Josette Malone, 41, and Derrick Webster, 44, stand outside waiting for a ride from a friend after picking up cases of bottled water from the Berston Field-House in Flint on April 22, 2018. Following the closure of the state run water distribution sites, community centers and churches stepped in to help the few residents that were able to find transit to a very limited amount of water donations.
ART WORKS Projects’ mission is to use design and the arts to raise awareness of and educate the public about significant human rights issues. Join AWP for a conversation with Brittany Greeson + Clauda Perkins-Milton for the launch of A City in Limbo on February 11th at 5 p.m. CT. Click here to register for the Zoom event.
Standing out front of the City of Flint Water Plant, Gail Morton came to a pause. The 64-year-old Flint resident had tears trickling down her cheek, halted by chilling winds.
Her gaze shifted to a dense crowd growing near the plant’s front gates. Descending from a church over a mile away were thousands of Flint residents and allies. The chants and signage differed, but all were present in protest of the city’s ongoing water crisis. A state of emergency had been declared just over a month before, thrusting the mid-size town into the national spotlight.
The scene pulled Ms. Morton into a state of dejavu. Her generation had already been here. Her parents’ generation had built the foundation for this. “As a small child growing up, you could almost see what our parents went through. We didn’t have the rights. We didn’t even have the rights to live in certain neighborhoods,” Morton said. “I am so proud today, I mean, I am really proud.”
Like many industrious towns dotting the rust belt region, Flint, Michigan, was thought to be the embodiment of the American Dream throughout the first half of the 20th century. Here, without a higher education, workers could make middle-class wages on the factory floor of General Motors. They could give their children a stable life, buy a small home, start dreaming of the “good life.” The promise of such dreams also attracted a large share of the African-American workforce migrating north from the Southeast to seek the possibility of upward mobility.
Still, while working shoulder to shoulder with their white counterparts, they were not without subjection to the racist policies dominating every other aspect of life. Midway through the 20th century, as deindustrialization took hold, those with greater generational wealth, often white, fled to the suburbs or other metros. The decline of industry, as Flint’s tax base eroded and policy makers shifted funding to these predominantly white suburbs, would spark the decline of public goods in the city and ultimately the decline of public life. Today, Flint is synonymous with its water crisis. It’s population has shrank from 200,000 at its peak to under 95,000. While the city’s pipeline replacement project is finally nearing completion, most residents will never drink from their taps again. Still, those who live in Flint, or have spent a great deal of time there, will speak of it with an impassioned affection. Because of the tenacity, generosity, and grassroots efforts of its people, Flint has the potential to embody a new American dream. A dream not dependent on industry or government but a connection to one another and sense of community.
Flint is not a city easily defined by its tragedy, neither is it innocent or untroubled. Perhaps what makes Flint is an ebb and flow of both.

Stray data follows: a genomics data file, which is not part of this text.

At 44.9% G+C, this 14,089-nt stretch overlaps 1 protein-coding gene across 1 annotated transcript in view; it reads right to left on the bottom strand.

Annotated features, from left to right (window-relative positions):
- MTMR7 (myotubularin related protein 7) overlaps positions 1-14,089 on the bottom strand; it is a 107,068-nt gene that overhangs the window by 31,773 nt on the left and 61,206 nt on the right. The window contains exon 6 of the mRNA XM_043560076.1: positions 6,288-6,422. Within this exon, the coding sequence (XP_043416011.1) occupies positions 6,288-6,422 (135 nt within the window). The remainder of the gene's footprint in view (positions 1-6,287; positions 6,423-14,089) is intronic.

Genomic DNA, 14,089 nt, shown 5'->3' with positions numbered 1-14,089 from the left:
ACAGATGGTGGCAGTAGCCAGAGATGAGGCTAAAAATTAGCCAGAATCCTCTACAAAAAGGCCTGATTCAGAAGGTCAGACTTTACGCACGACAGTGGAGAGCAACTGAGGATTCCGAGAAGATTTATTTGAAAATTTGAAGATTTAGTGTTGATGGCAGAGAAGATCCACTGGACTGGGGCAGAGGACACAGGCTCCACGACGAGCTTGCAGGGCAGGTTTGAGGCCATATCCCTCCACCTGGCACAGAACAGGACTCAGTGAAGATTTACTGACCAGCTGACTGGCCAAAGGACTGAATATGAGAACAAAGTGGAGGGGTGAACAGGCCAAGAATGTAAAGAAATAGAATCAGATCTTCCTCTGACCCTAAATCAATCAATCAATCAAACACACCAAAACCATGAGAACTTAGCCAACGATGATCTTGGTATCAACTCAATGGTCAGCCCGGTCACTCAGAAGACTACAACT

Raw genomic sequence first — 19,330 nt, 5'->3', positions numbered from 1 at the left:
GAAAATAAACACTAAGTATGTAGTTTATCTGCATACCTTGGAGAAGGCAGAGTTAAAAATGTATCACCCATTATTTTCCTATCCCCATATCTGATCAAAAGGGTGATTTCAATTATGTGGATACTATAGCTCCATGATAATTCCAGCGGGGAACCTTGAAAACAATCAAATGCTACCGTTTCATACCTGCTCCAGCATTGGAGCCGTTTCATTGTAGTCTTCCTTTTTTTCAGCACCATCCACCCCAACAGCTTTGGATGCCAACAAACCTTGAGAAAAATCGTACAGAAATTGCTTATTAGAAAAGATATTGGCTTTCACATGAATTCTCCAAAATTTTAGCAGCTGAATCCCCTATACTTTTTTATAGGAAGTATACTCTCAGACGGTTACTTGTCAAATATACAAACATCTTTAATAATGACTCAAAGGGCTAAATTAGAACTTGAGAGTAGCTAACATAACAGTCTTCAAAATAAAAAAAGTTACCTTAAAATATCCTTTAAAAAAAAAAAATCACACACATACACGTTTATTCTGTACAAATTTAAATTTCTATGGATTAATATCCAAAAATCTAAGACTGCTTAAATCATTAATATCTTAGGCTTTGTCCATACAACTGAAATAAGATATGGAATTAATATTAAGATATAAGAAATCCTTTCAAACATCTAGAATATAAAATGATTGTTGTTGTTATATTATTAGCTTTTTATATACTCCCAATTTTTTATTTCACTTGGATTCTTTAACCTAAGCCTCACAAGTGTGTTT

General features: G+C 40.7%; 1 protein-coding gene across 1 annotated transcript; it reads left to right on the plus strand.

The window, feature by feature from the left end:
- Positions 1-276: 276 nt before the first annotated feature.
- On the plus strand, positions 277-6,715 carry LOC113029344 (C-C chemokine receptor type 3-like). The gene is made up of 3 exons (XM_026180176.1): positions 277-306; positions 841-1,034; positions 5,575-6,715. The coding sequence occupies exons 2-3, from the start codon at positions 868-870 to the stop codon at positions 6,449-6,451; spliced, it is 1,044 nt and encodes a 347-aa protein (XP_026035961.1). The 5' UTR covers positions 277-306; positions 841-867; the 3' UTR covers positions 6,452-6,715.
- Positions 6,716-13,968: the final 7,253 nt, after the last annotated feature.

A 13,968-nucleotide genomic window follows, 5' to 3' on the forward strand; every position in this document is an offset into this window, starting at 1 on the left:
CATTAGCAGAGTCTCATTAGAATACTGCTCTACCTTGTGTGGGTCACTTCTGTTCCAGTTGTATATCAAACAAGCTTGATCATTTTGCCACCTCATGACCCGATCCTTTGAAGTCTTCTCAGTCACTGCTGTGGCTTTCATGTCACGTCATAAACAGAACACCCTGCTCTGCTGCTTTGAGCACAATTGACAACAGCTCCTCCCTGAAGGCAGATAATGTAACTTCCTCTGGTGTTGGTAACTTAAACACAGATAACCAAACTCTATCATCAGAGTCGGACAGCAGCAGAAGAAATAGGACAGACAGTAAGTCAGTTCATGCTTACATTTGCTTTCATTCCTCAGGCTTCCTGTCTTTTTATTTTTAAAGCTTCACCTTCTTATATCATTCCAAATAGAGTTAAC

For now, Flint is a city in constant waiting, a city in limbo. This visual essay, begun in 2015, chronicles that balance and the often simple acts that make up daily life for residents amid the city’s water crisis. The most recent intiration examines life in the city as shaped by the global COVID-19 pandemic and the overlap of two ongoing crises.
As a small child growing up, you could almost see what our parents went through. We didn’t have the rights. We didn’t even have the rights to live in certain neighborhoods.
— Gail Morton
I want to stay in Flint, because I was born and raised in Flint, but if I have to move to better my family, I will.
— Brittny Giles
Timeline: Part I
Nov 29 2011
Governor Rick Snyder appoints an emergency manager for the City of Flint, under significant financial stress, through Public Act 436. Critics argue the act strips away the power of local officials as chosen by voters.
In hopes of a significant savings, Genesee County creates a plan for a pipeline from Lake Huron to Flint with hopes of joining the Karegnondi Water Authority (KWA) upon its estimated completion in 2016.
Apr 25 2014
Under emergency management, the City of Flint begins relying on the local water plant, which hadn’t been used in nearly 50 years for daily water treatment, and formally switches to the Flint River as its water source. The switch was said to be a temporary solution until the completion of the KWA pipeline. Officials decline to treat the river water with corrosion inhibitors in an attempt to save roughly $100 a day.
The Michigan Department of Health and Human Services marks this date as the starting point of a Legionalla outbreak in Genesee County.
Residents begin complaining about the taste, odor, and color of their tap water. Boil notices for E.Coli are sent out to residents by August.
Oct 13 2014
General Motors announces it will stop using the Flint water after noticing corrosion on engine parts. The plant reaches an agreement to buy water from Lake Huron via the neighboring Flint Township.
Jan 1 2015
Local officials send out a notification to residents that their water has elevated levels of TTHM, a carcinogenic byproduct, and is in violation of the Safe Drinking Water Act.
Jan 20 2015
Noting complaints from Flint residents, the Detroit Water and Sewerage Department offers to waive the $4 million reconnection fee so that the City of Flint can resume service. Flint officials decline based on an analysis that a return to the DWSD would cost the city upwards of $12 million per a year.
Mar 23 2015
Flint City Council votes 7-1 to reconnect Flint to the DWSD. However, it has limited power to initiate the change as the city is still under an Emergency Manager, Jerry Ambrose, who claims the Flint water is no less safe than the water from DWSD.